Rating: 4.5 out of 5
I have never been so impressed with an Asian horror movie as I was with The Victim. Beware, this review includes spoilers for the major twist in the movie!
The movie at first glance appears to be about a young, struggling actress who gets a job playing the victim in police reenactments. As she begins her biggest role, playing a former Miss Thailand who was brutally murdered, she is haunted by the ghost of the woman who helps her solve the crime. It’s a pretty standard story, with some spooky effects, but nothing to write home about.
Then, about half-way through the movie, everything is turned on its head.
Just as the main character (Ting) learns the truth of who killed the woman (Meen), and is about to be killed by the true murderer, she is saved by her police friend, only to have her face turn demonic. Then the director yells “cut!”. There’s a moment of confusion where you might not get what the movie just did, but you quickly catch on – the whole first half of the movie was a movie within the movie! It’s a kick in the gut better than anything M. Night Shamalyan has produced.
Suddenly you discover that all the haunting was special effects from the movie, but the actress, May, is really being haunted. People working on the film start dying and the movie kicks into high gear with the effects, much better and spookier than the first half. The director begins finding ghost images in the film and is killed soon after, but you’re suddenly aware that there were weird things going on in the first half of the movie that weren’t part of that story. Eventually May, who has terrible nightmares and blackout spells, finds that she is haunted, though not by the spirit of Meen (who really was killed and is the basis for the movie within the movie), but by the ghost of a girl who was obsessed with May so much she had plastic surgery to try to look like her.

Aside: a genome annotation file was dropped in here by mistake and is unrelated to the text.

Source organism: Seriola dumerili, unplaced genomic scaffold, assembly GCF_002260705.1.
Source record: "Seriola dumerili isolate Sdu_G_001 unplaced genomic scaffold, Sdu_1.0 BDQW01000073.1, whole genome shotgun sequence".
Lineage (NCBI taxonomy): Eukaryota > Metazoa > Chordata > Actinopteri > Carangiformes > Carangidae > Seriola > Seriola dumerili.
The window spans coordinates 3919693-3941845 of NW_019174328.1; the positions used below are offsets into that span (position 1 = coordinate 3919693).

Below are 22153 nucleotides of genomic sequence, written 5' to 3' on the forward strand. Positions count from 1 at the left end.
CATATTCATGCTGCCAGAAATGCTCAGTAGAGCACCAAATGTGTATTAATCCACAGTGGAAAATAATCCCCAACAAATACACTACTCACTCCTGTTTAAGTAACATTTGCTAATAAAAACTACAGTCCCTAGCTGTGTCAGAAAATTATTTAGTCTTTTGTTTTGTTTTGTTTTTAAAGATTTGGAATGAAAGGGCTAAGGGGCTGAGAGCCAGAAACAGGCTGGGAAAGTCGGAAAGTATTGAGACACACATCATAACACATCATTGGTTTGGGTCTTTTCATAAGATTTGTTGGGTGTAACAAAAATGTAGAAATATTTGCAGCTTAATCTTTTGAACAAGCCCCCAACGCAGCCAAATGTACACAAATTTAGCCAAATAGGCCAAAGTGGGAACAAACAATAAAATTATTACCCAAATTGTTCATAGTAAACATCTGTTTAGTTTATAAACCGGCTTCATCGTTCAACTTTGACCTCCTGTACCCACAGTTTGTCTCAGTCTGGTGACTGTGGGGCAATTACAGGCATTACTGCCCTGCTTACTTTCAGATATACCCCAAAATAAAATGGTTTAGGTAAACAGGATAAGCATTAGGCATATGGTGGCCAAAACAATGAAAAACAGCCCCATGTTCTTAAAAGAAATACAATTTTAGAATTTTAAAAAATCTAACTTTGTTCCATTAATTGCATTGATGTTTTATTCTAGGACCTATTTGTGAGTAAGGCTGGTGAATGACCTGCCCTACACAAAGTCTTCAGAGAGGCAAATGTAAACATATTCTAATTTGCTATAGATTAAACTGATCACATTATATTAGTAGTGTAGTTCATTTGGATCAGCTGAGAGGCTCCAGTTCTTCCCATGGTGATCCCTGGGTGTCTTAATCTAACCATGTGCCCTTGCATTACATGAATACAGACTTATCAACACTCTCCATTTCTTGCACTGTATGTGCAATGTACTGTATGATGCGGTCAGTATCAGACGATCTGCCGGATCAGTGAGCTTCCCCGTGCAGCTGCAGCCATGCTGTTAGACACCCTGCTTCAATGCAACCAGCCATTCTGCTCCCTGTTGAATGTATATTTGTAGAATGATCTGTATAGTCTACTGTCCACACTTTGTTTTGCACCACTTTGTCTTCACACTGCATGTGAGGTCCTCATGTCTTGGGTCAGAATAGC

May tries to help the spirit by finding where her body was dumped after a botched surgery attempt by a black market doctor, and believes that everything is fine until the ghost reappears and possesses her once and for all, declaring that she didn’t want May’s help, she wanted to be May. Here the film ends, with the implication that the ghost has now fully taken over May’s life.
As the credits roll, we’re treated to some of the subtle effects from the first half of the movie, showing bits you probably missed where ghostly images appeared that weren’t part of the movie within a movie. Some of them I did notice, but some were very subtle and very well done.
Again, this movie tosses you right on your ear half way through, doing a back-flip that turns it from the run of the mill spook tale into a mind-bending horror. The twist has absolutely no run up, no hints before it happens, and for a few minutes you’ll be scratching your head in confusion until it hits you what just happened. It’s that sudden and unexpected. Few movies today can catch you so totally off guard.
I highly recommend watching this film, probably a couple of times to catch what you miss in the first half!